TV Review: See It, Hear It, Feel It

Written by Doug Strassler on . Posted in Film.


Kiefer Sutherland returns to FOX in another heavy show

“I’m 4,161 days old,” says Jake the young protagonist of the new FOX series Touch, which just screened the series pilot prior to a proper March 19 premiere. Jake (David Mazouz) is obsessed with numbers, and uses them to find ways to bring people together. A numismatist like this suggests that Jake is autistic, although the show doesn’t necessary classify him as such, and in many ways Touch (created by Heroes’ Tim Kring) could be Rain Man: The Early Years, except for one choice that would render the show infinitely less dynamic: Jake is mute.


Yes, while he narrates Touch to us, the audience, he is silent to the other characters onscreen, which leaves the burden of carrying the show to Kiefer Sutherland, returning to the network that birthed 24 and reinvigorated his flat lining career. Sutherland is Jake’s overburdened father, Martin, an erstwhile reporter whose wife perished on September 11 and who has been emotionally and professionally at sea ever since (we meet him as a baggage handler at JFK). The actor brings the same combination of determination and sensitivity with which he imbued Jack Bauer during the show’s height to Martin. Jake is a worrisome tyke, between keeping quiet, scaling radio towers and avoiding being physically touched at all costs, and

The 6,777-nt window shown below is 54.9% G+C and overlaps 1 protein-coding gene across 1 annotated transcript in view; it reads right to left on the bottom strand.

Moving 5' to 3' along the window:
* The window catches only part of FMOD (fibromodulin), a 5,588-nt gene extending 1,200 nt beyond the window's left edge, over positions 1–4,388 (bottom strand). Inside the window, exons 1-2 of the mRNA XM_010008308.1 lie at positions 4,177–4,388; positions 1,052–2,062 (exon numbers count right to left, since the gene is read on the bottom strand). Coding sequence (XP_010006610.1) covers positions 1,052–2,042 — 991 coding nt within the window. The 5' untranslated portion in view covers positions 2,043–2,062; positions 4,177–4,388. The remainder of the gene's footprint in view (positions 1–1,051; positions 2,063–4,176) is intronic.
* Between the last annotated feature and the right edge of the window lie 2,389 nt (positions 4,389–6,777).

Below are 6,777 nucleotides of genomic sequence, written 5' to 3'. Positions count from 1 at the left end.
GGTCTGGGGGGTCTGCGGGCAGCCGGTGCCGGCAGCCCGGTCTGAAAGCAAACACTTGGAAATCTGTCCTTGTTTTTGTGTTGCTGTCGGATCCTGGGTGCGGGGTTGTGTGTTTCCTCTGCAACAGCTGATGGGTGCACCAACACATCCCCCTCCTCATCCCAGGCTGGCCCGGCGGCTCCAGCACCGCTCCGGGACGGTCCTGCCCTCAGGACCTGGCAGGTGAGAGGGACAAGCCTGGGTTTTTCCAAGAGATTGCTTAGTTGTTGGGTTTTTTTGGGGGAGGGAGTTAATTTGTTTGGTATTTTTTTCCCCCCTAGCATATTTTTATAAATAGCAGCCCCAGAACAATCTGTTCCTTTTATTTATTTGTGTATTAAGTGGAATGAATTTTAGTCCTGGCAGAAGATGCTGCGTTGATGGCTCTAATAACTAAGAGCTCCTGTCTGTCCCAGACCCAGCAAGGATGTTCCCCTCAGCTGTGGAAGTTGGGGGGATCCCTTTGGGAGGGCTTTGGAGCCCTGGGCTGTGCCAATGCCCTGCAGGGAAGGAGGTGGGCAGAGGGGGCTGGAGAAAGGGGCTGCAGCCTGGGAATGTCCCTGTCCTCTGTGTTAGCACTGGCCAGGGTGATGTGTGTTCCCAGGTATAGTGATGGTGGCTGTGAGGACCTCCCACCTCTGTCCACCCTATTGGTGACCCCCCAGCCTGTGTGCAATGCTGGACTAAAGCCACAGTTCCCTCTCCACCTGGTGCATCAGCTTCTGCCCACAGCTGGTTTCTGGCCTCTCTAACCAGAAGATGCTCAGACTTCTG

The pilot, directed by Francis Lawrence (ConstantineWater for Elephants), is visually slick but pedantic. King hammers home Touch’s central conceit – we’re all connected! – ad inifinitum, and uses terminology like “destiny” and “the cosmic wheel of humanity” to deleterious effect. In the pilot, Kring relies on the great, if ill-used, Danny Glover to translate Jake’s inner thoughts aloud to Martin, letting him know that his young son recognizes a pattern to the universe, and Touch shows that near, far, pretty much wherever people are, people are unknowingly tied to one another and have a ripple effect on each other’s lives.

Kring’s fusion of science, philosophy and religion also call to mind that of Lost. But that show’s enormous ensemble allowed it be as much about the characters’ evolving relationships as it was about its labyrinthine plot. Touch is a more intimate story, and as a result feels more schematic. Here’s hoping it’s an equation that Kring is able to solve in time.

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